Those of you who only are familiar with Charlie and the Chocolate Factory may not know that no one does creepy like Roald Dahl. A collection of his short stories that I read when I was eight has traumatized me for life. Okay, fine, maybe not traumatized me, but I still get goosebumps thinking about it! The Witches is terrific and plenty creepy. The most chilling part, in my opinion, is the very first chapter “A note about witches” wherein you learn that witches could be anywhere. It’s particularly devilish when he tells the reader (or listener) that a witch “might even be your lovely school-teacher who is reading these words to you at this very moment.” It’s almost enough to make me start reading it to my class tomorrow!
This is the type of book that will send delicious shivers up and down your spine, but it will definitely be a little too scary for some younger readers and listeners. I recommend it for fourth grade and higher (partially due to the difficulty and partially due to the content) although you know your children best, and I suspect some younger children would be thrilled with the horror of it all, just as some older children may need to sleep with the light on afterward.
I don’t want to give away any of the plot, but those of you who know Dahl well, know better than to expect it to end with things going back the way they were.
Sex, Nudity, Dating – A man has a mouse run all the way up his leg and into his knickers.
Profanity – None.
Death, Violence and Gore – Dahl tells us that when a witch catches you she will not stick you with knives or knock you on the head or shoot you with a pistol. Narrator’s parents were killed in a car accident. Grandmamma has lost a thumb, and the narrator speculates that it’s due to a witch, and possibly having been forced to hold it in a teakettle until the steam melted it or it was pulled out of her hand like a tooth. Witches turn children into pheasants who are then shot and roasted and eaten for dinner. We’re told that witches in America can make grown-ups eat their own children. A treatment for lice nearly kills a boy and removes half the skin from his scalp. The Grand High Witch’s face is rotting away as though it had been nibbled by maggots. A witch who speaks against the Great High Witch is frizzled like a fritter. A witch sings “Down with children! Do them in!/Boil their bones and fry their skin!/Bish them, squish them, bash them, mash them!/Break them, shake them, slash them, smash them!” The witches talk of having a boy’s tripes for breakfast. They also speak of turning him into a mackrel and dishing him up for supper, as well as chopping off his head and tail and frying him in hot butter. To make the formula that turns children into mice, witches must cut off mouse tails with a carving knife and fry the tails in hair oil and then simmer the mice in frog juice. It is mentioned that little boys can be run over and killed or die of an awful illness.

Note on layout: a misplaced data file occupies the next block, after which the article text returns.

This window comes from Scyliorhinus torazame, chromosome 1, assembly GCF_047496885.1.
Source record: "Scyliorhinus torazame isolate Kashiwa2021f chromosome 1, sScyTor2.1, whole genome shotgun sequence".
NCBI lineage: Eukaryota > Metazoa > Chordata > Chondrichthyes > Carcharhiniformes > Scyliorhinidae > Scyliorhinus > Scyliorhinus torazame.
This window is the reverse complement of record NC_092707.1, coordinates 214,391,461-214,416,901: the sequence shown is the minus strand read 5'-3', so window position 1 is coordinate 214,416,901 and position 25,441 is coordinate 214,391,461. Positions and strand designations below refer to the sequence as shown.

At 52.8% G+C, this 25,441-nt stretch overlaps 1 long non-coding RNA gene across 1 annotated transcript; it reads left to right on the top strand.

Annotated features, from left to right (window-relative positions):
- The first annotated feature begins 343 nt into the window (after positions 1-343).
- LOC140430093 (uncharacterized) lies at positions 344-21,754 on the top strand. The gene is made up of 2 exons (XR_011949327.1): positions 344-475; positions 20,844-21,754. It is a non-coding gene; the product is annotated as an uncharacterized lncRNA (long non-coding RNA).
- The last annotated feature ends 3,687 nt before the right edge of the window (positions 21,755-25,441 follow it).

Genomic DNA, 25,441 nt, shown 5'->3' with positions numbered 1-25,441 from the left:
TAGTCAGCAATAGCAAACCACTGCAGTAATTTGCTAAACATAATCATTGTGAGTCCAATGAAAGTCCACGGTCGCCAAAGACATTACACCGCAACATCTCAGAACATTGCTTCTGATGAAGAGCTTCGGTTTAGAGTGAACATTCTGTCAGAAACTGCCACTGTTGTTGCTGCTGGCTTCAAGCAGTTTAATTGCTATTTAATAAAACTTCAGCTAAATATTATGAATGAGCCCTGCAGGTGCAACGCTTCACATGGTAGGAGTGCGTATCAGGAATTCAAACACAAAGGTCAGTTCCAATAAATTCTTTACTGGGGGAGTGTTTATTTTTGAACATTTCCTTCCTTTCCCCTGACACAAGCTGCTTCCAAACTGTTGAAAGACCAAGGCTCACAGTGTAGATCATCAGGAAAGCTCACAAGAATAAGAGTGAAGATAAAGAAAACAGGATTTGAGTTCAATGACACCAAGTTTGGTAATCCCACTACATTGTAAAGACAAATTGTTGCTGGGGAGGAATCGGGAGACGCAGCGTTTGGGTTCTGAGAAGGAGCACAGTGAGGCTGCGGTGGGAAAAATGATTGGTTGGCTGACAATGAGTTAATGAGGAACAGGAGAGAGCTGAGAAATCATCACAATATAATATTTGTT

Drugs, Alcohol and Smoking – Grandmamma smokes cigars. She offers a puff to the narrator and when he protests that he is only seven, she says “I don’t care what age you are, you’ll never catch a cold if you smoke cigars.”
Frightening or Intense Things – The beginning of the book sets up the premise that witches can be anywhere and you’d never know by looking at them, but their goal is to squelch one child a week – 52 a year. The narrator’s grandmother says she knows of 5 children that the witches have taken. Children are turned into chickens, into stone, trapped in paintings, turned into porpoises. The grandmother gets quite ill with pneumonia. The doctor tells the narrator that if he doesn’t want his grandmother to die, he’ll keep her from going to Norway. The maid threatens to drown a pet mouse. Great High Witch orders that all children in England be rubbed out. There is a plot to put potion into candies to turn children into mice. The grand witch kicks a pair of pet mice across a room, but they are okay. When our main character has to try to defeat the witches, it’s a very dangerous undertaking. The main premise of witches can be anywhere will definitely be upsetting to some, but one of Dahl’s major points, that witches must always wear gloves, will prove to be reassuring in this day and age where women hardly ever wear gloves.